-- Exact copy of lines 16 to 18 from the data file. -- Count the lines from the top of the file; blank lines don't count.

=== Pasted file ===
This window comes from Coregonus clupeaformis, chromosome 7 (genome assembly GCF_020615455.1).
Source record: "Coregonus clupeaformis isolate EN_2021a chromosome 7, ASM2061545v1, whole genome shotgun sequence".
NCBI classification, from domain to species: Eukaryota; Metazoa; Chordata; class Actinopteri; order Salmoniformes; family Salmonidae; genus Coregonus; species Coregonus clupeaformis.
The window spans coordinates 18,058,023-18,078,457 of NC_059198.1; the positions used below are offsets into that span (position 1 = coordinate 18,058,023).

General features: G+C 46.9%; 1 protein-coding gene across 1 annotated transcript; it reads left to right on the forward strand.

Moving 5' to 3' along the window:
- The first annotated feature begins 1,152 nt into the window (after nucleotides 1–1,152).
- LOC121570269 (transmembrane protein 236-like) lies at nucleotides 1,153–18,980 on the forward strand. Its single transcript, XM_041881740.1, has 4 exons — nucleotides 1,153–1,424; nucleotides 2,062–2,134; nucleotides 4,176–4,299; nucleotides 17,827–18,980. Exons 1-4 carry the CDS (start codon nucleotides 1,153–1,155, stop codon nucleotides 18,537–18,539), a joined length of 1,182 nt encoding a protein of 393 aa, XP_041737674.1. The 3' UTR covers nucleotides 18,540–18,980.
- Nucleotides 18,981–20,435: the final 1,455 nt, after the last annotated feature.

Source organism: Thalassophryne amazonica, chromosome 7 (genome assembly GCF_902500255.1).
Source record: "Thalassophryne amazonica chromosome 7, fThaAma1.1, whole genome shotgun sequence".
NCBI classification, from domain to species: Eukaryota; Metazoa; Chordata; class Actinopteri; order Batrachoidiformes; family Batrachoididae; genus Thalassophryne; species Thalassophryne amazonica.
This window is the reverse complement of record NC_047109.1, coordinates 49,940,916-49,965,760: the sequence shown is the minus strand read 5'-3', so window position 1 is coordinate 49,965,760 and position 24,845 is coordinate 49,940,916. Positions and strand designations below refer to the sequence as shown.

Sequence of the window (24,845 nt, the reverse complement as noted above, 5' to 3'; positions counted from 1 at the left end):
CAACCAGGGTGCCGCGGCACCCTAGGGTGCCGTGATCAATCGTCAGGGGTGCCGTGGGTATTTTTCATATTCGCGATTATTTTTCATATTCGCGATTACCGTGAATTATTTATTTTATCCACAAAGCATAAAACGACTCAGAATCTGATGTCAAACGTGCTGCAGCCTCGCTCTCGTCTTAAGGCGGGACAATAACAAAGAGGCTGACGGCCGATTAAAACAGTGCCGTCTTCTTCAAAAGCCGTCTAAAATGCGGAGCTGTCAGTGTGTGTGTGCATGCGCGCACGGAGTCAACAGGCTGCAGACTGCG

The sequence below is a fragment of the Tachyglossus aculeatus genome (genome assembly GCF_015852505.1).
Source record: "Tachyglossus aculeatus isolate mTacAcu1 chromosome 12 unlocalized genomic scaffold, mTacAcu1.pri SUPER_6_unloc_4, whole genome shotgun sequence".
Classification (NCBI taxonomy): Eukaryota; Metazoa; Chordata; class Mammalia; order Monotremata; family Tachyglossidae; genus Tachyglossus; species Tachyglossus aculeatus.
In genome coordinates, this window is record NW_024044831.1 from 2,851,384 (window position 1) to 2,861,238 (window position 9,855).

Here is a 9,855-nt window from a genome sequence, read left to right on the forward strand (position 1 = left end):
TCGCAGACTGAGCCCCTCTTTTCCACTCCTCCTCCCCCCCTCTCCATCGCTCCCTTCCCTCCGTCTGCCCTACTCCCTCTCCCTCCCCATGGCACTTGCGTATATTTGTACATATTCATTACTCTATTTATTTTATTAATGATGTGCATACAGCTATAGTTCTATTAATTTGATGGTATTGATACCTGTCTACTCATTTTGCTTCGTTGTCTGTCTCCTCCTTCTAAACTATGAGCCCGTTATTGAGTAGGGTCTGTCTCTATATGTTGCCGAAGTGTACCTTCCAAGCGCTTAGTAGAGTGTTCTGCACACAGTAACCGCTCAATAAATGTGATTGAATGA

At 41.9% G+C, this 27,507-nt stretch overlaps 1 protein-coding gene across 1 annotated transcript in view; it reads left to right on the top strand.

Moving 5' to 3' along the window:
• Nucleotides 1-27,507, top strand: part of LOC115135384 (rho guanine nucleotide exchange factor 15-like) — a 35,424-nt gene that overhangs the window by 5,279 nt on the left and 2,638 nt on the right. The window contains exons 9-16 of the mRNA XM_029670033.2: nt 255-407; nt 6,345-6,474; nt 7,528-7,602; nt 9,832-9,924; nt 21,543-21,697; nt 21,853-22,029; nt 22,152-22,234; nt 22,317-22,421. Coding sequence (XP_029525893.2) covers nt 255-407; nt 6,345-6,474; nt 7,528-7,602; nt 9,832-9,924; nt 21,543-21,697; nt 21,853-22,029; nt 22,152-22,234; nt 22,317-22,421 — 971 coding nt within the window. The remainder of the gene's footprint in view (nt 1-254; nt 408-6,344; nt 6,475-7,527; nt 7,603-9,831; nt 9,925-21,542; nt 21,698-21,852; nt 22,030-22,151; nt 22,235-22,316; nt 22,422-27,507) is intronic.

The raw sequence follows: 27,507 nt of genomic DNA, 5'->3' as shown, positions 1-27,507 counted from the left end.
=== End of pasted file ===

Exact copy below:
The sequence below is a fragment of the Tachyglossus aculeatus genome (genome assembly GCF_015852505.1).
Source record: "Tachyglossus aculeatus isolate mTacAcu1 chromosome 12 unlocalized genomic scaffold, mTacAcu1.pri SUPER_6_unloc_4, whole genome shotgun sequence".
Classification (NCBI taxonomy): Eukaryota; Metazoa; Chordata; class Mammalia; order Monotremata; family Tachyglossidae; genus Tachyglossus; species Tachyglossus aculeatus.